Updated: Apr 29
The ability to think critically about problems and situations is a bonus in the workplace. At the same time, critical thinking is an essential life skill. With that said, the remainder of this discussion presents three innovative ways to teach it in the classroom.
3 Instructional Methods
Leadership in Turbulent Times focuses on the leadership and crisis management strategies of four presidents (Abraham Lincoln, Theodore Roosevelt, Franklin D. Roosevelt, and Lyndon Johnson). Why am I mentioning this good read? The book contains four excellent case studies for your students to dissect. What’s more, they learn about four leadership styles. I think they will enjoy learning about each president’s background and how they ended up in the White House.
Another recommendation is to skim the newspaper and website to find interesting tidbits on corporations, people, and world issues. In any event, you’re provoking critical thinking. Either discuss the case study as a class or break the class into small groups.
The use of film is both entertainment and education. Therefore, select a movie that deals with crisis management, leadership, values, responsibility, etc. Decide how you want to use the feature – show the entire movie or clips.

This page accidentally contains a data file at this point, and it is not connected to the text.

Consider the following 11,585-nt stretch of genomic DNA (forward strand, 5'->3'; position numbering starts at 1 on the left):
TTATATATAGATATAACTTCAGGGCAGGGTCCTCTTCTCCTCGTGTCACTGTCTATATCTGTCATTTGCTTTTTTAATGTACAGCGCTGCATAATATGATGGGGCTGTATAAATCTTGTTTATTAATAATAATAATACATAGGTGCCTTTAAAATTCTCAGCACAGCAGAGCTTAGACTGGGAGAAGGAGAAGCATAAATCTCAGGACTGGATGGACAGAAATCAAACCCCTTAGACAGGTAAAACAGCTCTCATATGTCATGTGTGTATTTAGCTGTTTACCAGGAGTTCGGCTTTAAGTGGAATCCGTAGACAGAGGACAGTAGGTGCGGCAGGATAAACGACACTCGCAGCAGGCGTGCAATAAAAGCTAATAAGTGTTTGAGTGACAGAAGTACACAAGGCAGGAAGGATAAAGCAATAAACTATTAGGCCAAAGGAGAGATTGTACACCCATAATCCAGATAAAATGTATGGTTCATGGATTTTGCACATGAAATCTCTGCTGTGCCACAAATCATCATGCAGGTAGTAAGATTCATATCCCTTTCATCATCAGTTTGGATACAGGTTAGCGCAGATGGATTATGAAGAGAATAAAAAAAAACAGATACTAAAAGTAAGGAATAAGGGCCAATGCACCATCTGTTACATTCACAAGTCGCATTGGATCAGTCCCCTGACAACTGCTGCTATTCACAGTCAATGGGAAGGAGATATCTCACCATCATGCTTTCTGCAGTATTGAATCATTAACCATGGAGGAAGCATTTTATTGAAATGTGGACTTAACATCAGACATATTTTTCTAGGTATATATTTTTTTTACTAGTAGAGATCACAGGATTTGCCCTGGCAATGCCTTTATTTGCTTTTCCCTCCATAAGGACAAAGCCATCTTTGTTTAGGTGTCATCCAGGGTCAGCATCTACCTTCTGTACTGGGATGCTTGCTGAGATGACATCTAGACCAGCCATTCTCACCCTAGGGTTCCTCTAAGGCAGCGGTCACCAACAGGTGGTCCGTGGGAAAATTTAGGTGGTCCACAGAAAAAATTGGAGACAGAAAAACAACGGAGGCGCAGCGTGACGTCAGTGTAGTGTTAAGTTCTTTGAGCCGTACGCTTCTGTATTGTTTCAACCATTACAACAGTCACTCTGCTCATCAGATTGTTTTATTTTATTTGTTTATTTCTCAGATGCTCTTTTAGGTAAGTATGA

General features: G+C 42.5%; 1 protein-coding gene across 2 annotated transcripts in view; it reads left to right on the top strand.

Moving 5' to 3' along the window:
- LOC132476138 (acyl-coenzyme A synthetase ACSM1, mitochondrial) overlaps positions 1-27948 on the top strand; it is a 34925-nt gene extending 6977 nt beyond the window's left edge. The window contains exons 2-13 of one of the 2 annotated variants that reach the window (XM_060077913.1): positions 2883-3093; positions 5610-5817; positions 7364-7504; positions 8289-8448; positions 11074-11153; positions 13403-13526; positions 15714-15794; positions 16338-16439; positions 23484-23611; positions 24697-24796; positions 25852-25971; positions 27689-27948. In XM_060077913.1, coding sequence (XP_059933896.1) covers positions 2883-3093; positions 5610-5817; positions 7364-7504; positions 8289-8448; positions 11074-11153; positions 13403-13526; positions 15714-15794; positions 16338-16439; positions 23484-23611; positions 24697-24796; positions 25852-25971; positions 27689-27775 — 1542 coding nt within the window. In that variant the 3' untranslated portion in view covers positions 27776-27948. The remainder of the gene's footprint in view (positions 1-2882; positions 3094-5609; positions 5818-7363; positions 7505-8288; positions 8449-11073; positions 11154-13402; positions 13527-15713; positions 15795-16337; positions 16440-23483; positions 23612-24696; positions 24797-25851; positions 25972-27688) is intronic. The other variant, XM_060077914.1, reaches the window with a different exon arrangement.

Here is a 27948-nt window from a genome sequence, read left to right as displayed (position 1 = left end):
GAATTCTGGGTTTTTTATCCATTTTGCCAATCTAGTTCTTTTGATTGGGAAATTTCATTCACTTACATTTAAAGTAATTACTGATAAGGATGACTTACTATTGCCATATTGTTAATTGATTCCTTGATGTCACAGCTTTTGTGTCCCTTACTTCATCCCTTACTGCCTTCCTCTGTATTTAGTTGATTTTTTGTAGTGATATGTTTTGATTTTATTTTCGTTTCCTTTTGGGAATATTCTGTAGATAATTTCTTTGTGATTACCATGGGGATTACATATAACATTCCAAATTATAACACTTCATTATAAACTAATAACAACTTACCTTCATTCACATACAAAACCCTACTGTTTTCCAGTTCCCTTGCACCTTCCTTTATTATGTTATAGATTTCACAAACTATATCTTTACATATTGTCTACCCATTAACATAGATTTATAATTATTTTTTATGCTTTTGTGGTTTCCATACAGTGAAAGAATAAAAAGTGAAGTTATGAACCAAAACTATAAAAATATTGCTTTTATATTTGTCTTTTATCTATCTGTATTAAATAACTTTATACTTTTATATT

Regarding legal and moral issues, I recommend The Post and Chappaquiddick. While the former deals with the New York Times and Washington Post publishing articles about the Vietnam War based on a stolen classified report, the latter deals with Senator Ted Kennedy leaving the scene of an accident and not reporting it until hours later; the passenger in his car drowned. Show the movie, break down the legal and moral issues, and present discussion questions.
Unlike the previous suggestions, this one calls for creativity. By the way, creativity is valued in the workplace. Organizations face challenges that require workers to employ out of the box thinking to solve them.
So, how do you develop an art lesson that teaches critical thinking? In short keep it simple. For example, get some toothpicks, pop-sickle sticks, straws, or Lego blocks. Instruct the students to build a bridge. Sounds easy enough but there’s a catch. No verbal communication is allowed. However, you prepare the written instructions and supply the materials. Also give the students a specific amount of time.
An alternative is breaking the class into small groups and selecting 2 or three students to serve as observers. At the end of the exercise, lead the class in a discussion. What did they experience? How did not being able to speak hinder or strengthen the process? Prepare the list of discussion questions beforehand.
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